3. In relevant part the clause states: “Section 6.04 ․ [¶] Any dispute, controversy or claim arising out of, or relating to, this Agreement or any alleged breach thereof, shall be settled by binding arbitration․ In the event that the partners cannot agree upon a single arbitrator, an arbitrator or arbitrators shall be selected and the issues decided in accordance with the rules of the American Arbitration Association then in effect. The arbitration award shall be final and binding upon the Parties and judgment upon such award may be entered in any court having jurisdiction to enter such judgment.”
4. Marsch brought separate claims with respect to the La Jolla partnerships. The arbitrability of those claims are the subject of Williams's appeal in D018378.
5. All statutory references are to the Code of Civil Procedure Code unless otherwise specified.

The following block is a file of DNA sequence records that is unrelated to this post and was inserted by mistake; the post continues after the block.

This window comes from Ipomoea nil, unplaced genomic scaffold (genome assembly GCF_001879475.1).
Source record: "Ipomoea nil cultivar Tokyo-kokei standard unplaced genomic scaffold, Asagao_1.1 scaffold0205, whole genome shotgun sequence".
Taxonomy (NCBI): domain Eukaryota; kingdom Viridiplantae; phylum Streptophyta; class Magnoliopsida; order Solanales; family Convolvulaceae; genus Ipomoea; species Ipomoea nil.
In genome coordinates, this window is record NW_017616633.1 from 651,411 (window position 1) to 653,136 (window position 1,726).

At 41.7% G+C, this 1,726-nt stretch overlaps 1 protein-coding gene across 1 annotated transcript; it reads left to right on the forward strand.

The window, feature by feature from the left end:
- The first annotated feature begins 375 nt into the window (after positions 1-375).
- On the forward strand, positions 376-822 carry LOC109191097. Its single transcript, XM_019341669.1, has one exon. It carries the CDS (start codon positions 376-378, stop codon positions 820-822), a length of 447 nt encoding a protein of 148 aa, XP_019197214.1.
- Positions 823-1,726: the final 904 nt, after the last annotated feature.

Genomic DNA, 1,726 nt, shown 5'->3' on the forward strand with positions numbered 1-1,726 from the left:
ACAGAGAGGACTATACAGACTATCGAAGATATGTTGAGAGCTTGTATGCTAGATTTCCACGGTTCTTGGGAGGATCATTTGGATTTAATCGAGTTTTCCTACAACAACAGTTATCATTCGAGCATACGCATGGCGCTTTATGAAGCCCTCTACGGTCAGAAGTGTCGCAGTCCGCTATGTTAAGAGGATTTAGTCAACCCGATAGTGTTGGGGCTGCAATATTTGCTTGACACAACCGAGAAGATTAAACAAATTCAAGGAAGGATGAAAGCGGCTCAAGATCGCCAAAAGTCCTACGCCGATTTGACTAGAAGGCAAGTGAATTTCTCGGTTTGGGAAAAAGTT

6. Section 1286.2 permits vacation of an arbitration award if “(a) The award was procured by corruption, fraud or other undue means, [¶] (b) There was corruption in any of the arbitrators, [¶] (c) The rights of such party were substantially prejudiced by misconduct of a neutral arbitrator, [¶] (d) The arbitrators exceeded their powers and the award cannot be corrected without affecting the merits of the decision upon the controversy submitted, or [¶] (e) The rights of such party were substantially prejudiced by the refusal of the arbitrators to postpone the hearing upon sufficient cause being shown therefor or by the refusal of the arbitrators to hear evidence material to the controversy or by other conduct of the arbitrators contrary to the provisions of this title.”